Georgia Insurance Commissioner Ralph Hudgens issued a consumer alert in response to an Allstate filing for a 25% auto insurance rate hike. The rate hike is to be implemented on May 22, 2016, and is estimated to affect about 50% of Allstate customers. Allstate is the second largest insurer in Georgia, with about 11% of drivers. Hudgens has criticized the filing saying he is “deeply concerned.” Although the rate calls for a 25% or a 1.25x increase in premiums, Hudgens has said, “many policy holders should be prepared to see a rate change as high as 58.3%."
There has been an obvious backlash to the announcement. Allstate hoped to assuage peoples concerns when a spokesperson issued a statement to local station News 12 On Your Side. The statement addressed how Allstate “adjust(s) rates very carefully to charge properly for the risk we assume and ensure our ability to protect customers from life’s uncertainties.” They go on to cite, “Increases in the number of miles driven, the amount of traffic fatalities, and the costs associated with repairing vehicles have caused the insurance industry to experience a significant increase in both the number of claims received as well as the cost associated with settling these claims.”
Lower gas prices in the past year have indeed increased the number of people on the road. This in turn tends to mean there are more accidents, which results in higher costs to carriers, and subsequently increases in rates charged to consumers. Both Allstate and GEICO reported losses in underwriting income, or income from policy holder premiums, in their 2015 10K filings. It makes sense that in order to keep business solid, they would need to increase their rates to make up for higher expenses.
The decline in gas prices and higher road travel is a national occurrence, so how have other states followed suit to rate hikes? The answer is not as drastically as Georgia. According to SNL RateWatch data, the national average rate change between the start of 2015 and 2016 was 5.3%. In Georgia, the average rate change was 10.65%, the highest of any state. Allstate had the 4th highest rate hike with a 13.4% increase in rates, with other companies such as GEICO and Farmers raising rates by 19.9% and 18.1% respectively over the same time period.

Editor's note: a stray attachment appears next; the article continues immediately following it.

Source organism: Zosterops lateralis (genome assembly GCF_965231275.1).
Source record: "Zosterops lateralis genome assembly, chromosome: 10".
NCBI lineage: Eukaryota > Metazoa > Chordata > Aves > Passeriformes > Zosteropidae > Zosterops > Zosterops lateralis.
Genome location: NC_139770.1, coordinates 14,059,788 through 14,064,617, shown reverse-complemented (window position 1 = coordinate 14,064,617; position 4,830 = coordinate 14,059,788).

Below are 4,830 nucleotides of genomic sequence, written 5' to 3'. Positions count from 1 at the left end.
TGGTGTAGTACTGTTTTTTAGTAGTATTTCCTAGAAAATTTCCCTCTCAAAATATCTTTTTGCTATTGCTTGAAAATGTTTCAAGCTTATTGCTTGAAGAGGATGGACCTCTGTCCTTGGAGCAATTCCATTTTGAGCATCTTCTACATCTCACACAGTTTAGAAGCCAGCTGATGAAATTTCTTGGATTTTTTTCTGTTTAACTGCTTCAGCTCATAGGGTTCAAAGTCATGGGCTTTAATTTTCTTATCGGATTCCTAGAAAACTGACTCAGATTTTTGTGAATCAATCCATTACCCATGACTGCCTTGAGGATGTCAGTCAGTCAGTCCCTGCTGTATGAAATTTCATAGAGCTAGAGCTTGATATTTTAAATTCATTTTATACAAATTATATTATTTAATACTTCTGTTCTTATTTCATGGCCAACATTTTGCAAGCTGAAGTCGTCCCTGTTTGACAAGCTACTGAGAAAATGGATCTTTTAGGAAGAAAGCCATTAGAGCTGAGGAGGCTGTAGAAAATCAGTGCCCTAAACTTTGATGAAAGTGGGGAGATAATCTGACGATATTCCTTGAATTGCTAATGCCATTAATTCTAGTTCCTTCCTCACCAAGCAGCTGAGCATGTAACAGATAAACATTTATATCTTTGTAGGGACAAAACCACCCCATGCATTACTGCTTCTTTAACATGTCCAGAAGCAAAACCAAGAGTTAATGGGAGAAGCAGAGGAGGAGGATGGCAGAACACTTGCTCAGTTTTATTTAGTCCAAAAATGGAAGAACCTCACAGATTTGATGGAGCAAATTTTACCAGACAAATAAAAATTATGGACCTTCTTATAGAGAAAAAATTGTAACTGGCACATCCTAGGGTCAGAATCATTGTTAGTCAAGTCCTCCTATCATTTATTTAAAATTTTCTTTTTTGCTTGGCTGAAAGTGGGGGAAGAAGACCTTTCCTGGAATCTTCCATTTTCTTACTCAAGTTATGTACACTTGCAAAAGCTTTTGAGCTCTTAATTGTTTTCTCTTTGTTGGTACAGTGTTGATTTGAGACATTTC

The single proposed rate hike slotted for this May would be larger than any single hike in 2015. In the past five years in fact, there have only been three hikes greater than 25%: a 2011 American Family Insurance group hike of 25.3% in Florida, a 2014 Nationwide hike of 25.2% in Hawaii, and a Farmers hike of 25.5% in Missouri in 2012.
Georgia car insurance rates may be so vulnerable to rate hikes because of reduced oversight from its state government. Hudgens expressed frustration at his inability to take any direct action toward curbing the rate hike saying, “Georgia law prohibits me from stopping or delaying this increase unless an actuarial examination proves the rate to be legally excessive.” In 2008, the Georgia senate passed a law that allows insurance companies to raise rates without state approval. Surprisingly, one of the leading proponents of that bill was Ralph Hudgens himself. Hudgens once told the Atlanta Journal-Constitution, “In every industry I have seen, when you have competitive forces rather than regulations controlling an industry, it is a healthier and more vibrant industry and better for consumers.” Hudgen's predecessor as Insurance Commissioner, John Oxendine, would most likely contend with that statement as he forewarned of large rate hikes when the bill passed during his term. He said, “You are either going to have a regulated market or an unregulated market. I think insurance is a product where regulation is appropriate.”
According to the R Street Institute 2015 Insurance Regulation report, Georgia is actually only the 17th worst state when it comes to regulating auto insurance. The top spot goes to Michigan, which, although it didn’t lead the rate increase pack in 2015, has seen companies like Allstate and GEICO increase rates 78.4% and 56.4% respectively since 2011 against a national average of just 18.2%. Bear in mind that auto insurance premiums in Michigan tend to be much higher compared to other states due to its coverage requirements.
As with most things involved with insurance however, there is never a simple one to one correlation. Not every state with stricter regulation than Georgia saw large rate increases, just as not every state with more lenient insurance regulation maintained steady rates. Rather, it is most likely the combination of random weather events such as snowstorms in southern Georgia, more drivers on the road, and less strict regulatory environment has fostered an environment for auto insurance rates to increase dramatically. If anything, this could be foreboding for other states with more lenient insurance regulation. Weather and gas prices are difficult to predict, but states with less regulation do have more consistency. If circumstances such as the ones affecting Georgia were to happen to those states, it could in fact lead to dramatic hikes in them as well. For now, the Allstate customers of Georgia can now only hope an actuarial board will deem the hike unnecessary.